By Sonali Kadurugamuwa

It was the beginning of a familiar yet endearing challenge for Archts De Silva and Wijegunewardana. The Overseas School Colombo theatre project came to them through a competition featured by the National Performing Arts Centre.

“The challenge of the project itself was our inspiration and additionally I must also mention here that we had the privilege of designing the OSC School itself, 25 years ago and we had designed Colombo International School’s proscenium arch end theatre,” says Archt De Silva about what had motivated them to design the OSC theatre.


After working along side world renowned theatre specialists in London and visiting state of the art theatres, like the Lowry and the Royal Shakespeare, to name a few, the architects were ready to begin on the OSC Theatre project.


As Archts de Silva & Wijegunewardana proceeded to the entrance foyer, and up along the caramel-cut stairway, to the balcony, to watch a black box stage performance, a memorable sense of satisfaction engrosses their thoughts. They envision the exposed plot of land, which earlier occupied the place of this, now, colossal school theatre that they were in.

The theatre, from the outside, appears as temperate and uniform as the other building structures belonging to the school. “We wanted the roof and facade of the theatre to have continuity with the architecture depicting the entire school, the city of Battaramulla and especially to echo the tradition of the parliament building,” says Archt de Silva.

The colours chosen for both the exteriors and interiors of the theatre encapsulates the modesty of bright and free spiritedness in the hearts of the students who arrive excitedly for their performances. Some enter through linkages from the main school, which provide as convenient access to the varying levels of the three-storied theatre. Others make their way through the large, glass entrance doors of the theatre itself, not before stopping to admire mirrored reflections of themselves, and head towards the foyer. The foyer introduces a generous floor space and its walls are garlanded in students’ exhibits and artwork keeping the guests entertained prior to their admission in to the black box or main theatre.

This school theatre made mainly for the performing arts, also houses multi functional facilities for such events as, assemblies, exhibitions, award ceremonies and other occasions organised by the Overseas School. In addition, the theatre’s teaching studio and student discussion room are considered as major aspects in learning the skills of the performing arts. With a triple height lobby and space for student exhibitionists to display their work, the ground floor also hosts the main performance theatre. Inside, a holding capacity of 300 can accommodate spectators with the ease of retractable seating arrangements. A cyclorama, at the same time, invites audiences to be a part of a panoramic like view of the stage and performances. The teaching studio/classroom theatre along with the dressing rooms is located snuggly within the double heighted first floor. The second floor completes the three-storied structure of the theatre building and houses the balcony and particularly the technical space that controls the lighting and sound systems for each concert that takes place in the shifting locations of the stage. However, if not for the comfortable setting of the basement section of the building, the three stories above it would have been placed differently. “The geographical conditions of the land lent itself to create this basement”, says Archt Wijegunewardana.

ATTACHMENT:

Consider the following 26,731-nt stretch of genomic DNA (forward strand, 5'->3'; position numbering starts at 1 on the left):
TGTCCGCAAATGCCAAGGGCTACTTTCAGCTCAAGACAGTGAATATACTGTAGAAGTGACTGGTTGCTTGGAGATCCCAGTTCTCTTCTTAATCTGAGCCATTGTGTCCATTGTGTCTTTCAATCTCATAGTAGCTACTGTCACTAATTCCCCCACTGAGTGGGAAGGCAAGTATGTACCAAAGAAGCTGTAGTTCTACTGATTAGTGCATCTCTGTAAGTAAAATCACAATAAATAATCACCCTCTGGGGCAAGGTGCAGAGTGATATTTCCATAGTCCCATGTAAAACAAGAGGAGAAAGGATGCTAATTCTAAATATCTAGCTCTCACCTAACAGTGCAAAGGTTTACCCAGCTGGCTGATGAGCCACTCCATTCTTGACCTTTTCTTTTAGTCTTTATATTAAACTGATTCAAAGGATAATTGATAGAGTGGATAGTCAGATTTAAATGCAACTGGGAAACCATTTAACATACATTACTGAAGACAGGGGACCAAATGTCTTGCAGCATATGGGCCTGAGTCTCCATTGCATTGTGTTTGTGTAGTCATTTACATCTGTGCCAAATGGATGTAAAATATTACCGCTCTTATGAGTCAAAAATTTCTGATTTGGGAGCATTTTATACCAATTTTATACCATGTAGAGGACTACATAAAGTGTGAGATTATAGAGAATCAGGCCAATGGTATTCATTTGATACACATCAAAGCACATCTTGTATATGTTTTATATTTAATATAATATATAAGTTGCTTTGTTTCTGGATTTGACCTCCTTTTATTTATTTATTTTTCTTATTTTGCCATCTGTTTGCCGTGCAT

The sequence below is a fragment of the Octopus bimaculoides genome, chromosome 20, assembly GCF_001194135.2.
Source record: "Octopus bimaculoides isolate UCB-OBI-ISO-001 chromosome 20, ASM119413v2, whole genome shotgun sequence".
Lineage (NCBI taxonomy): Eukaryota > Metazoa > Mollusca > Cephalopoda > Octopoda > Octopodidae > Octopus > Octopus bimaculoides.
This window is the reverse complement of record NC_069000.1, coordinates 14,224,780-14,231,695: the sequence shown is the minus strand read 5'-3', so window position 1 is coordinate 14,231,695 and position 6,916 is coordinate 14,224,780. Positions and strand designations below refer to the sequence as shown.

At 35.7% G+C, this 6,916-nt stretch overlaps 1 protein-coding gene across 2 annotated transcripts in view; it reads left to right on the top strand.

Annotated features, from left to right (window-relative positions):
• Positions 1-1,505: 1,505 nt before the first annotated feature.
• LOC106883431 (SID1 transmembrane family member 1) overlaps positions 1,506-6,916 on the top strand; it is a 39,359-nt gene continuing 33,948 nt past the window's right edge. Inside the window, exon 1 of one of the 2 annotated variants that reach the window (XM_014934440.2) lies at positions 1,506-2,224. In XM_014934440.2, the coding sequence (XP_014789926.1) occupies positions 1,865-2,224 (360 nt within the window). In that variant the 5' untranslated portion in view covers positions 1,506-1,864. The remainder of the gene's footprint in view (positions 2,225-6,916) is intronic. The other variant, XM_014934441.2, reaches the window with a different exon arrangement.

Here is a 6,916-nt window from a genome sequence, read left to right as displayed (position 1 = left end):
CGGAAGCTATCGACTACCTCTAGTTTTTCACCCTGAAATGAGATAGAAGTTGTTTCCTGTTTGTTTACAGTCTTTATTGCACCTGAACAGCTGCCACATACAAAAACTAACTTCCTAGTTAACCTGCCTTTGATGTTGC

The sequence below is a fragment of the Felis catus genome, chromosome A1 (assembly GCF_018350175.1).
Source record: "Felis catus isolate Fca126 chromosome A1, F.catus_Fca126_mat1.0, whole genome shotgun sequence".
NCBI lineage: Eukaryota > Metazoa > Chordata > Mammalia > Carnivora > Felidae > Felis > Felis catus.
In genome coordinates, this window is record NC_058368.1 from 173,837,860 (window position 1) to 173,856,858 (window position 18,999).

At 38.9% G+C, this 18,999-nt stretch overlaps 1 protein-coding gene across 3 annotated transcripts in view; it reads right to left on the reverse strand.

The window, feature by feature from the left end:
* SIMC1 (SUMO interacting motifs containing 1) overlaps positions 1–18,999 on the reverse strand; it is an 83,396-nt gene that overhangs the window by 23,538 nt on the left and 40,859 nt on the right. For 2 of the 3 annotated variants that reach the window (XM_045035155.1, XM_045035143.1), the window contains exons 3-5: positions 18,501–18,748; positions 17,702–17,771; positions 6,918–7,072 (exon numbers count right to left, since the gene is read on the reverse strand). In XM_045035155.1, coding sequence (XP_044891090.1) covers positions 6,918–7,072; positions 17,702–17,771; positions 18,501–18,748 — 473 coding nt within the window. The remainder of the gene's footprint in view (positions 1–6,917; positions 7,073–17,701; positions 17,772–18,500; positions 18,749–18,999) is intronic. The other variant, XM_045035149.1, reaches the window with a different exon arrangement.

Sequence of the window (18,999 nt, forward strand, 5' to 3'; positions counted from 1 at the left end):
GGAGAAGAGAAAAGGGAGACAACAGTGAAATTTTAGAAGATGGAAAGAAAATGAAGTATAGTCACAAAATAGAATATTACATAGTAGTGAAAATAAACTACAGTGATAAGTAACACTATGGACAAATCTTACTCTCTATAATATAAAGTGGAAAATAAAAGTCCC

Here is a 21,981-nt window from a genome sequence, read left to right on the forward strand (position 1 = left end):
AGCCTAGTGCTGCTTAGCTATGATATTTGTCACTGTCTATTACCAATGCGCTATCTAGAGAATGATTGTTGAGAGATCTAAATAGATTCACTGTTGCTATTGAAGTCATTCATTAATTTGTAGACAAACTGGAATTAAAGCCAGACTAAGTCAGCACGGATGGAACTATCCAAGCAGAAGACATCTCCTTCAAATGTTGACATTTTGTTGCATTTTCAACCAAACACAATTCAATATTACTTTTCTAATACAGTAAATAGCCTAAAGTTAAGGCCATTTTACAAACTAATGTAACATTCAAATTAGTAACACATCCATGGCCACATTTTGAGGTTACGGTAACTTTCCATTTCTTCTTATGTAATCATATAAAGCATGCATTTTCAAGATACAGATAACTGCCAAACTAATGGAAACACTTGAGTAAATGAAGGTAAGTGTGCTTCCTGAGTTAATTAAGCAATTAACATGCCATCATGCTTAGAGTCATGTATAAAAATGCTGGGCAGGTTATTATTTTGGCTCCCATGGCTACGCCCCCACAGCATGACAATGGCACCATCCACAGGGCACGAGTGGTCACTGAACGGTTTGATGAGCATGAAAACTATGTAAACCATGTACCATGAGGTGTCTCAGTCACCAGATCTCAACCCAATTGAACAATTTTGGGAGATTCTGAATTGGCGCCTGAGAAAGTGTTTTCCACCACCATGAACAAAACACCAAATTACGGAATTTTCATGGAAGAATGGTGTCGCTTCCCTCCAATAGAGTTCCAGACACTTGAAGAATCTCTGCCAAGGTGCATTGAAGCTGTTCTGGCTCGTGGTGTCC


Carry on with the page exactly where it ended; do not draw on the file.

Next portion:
RCC or Roller-Compacted Concrete ceiling slab was used to give the main theatre and the teaching studio a tough yet economical balance to its construction. The floor, too, was of polished concrete to serve for the smooth mobility of the retractable seating racks. The acoustic walls, were dressed in coloured fabric and also the lighting effect from a grid system stimulate and enthuse the audiences. Made from GI tubes and held in place by a black gypsum board ceiling, the illumination process from the grid, was made to be as flexible as the movements in the performances.

Energy conservation features of the building, the architects explained, are seen, “in the design of the building, with good thermal conditions which saves more energy, the use of energy saving lamps and the usage of day light wherever possible. Also the design of the AC system with independent operations of the two theatres and the ancillary facilities also contribute towards saving energy when only one space is in operation.”

The OSC theatre building not only merges and interconnects with the landscape it inhabits but also, attaches the main function of the performing arts into the concept of its design.

Photographs Courtesy: Kahawita de Silva & Associates (Pvt) Ltd

Architectural firm: Kahawita de Silva & Associates (Pvt) Ltd

Project Architect:  Archt Bimba M Wijegunawardhana

Structural Engineer: M A P Wickramarathne

Foot print and/ or Square area of the project: 30,000 sq ft

Date of Completion: 2004

Project period: 12 months

Architectural firm:

Kahawita de Silva & Associates (Pvt) Ltd

Project Architect:

ArchtBimba M Wijegunawardhana

Structural Engineer:

M A P Wickramarathne

Foot print and/ or Square area of the project:

30,000 sq ft

Date of Completion: 2004

Project period: 12 months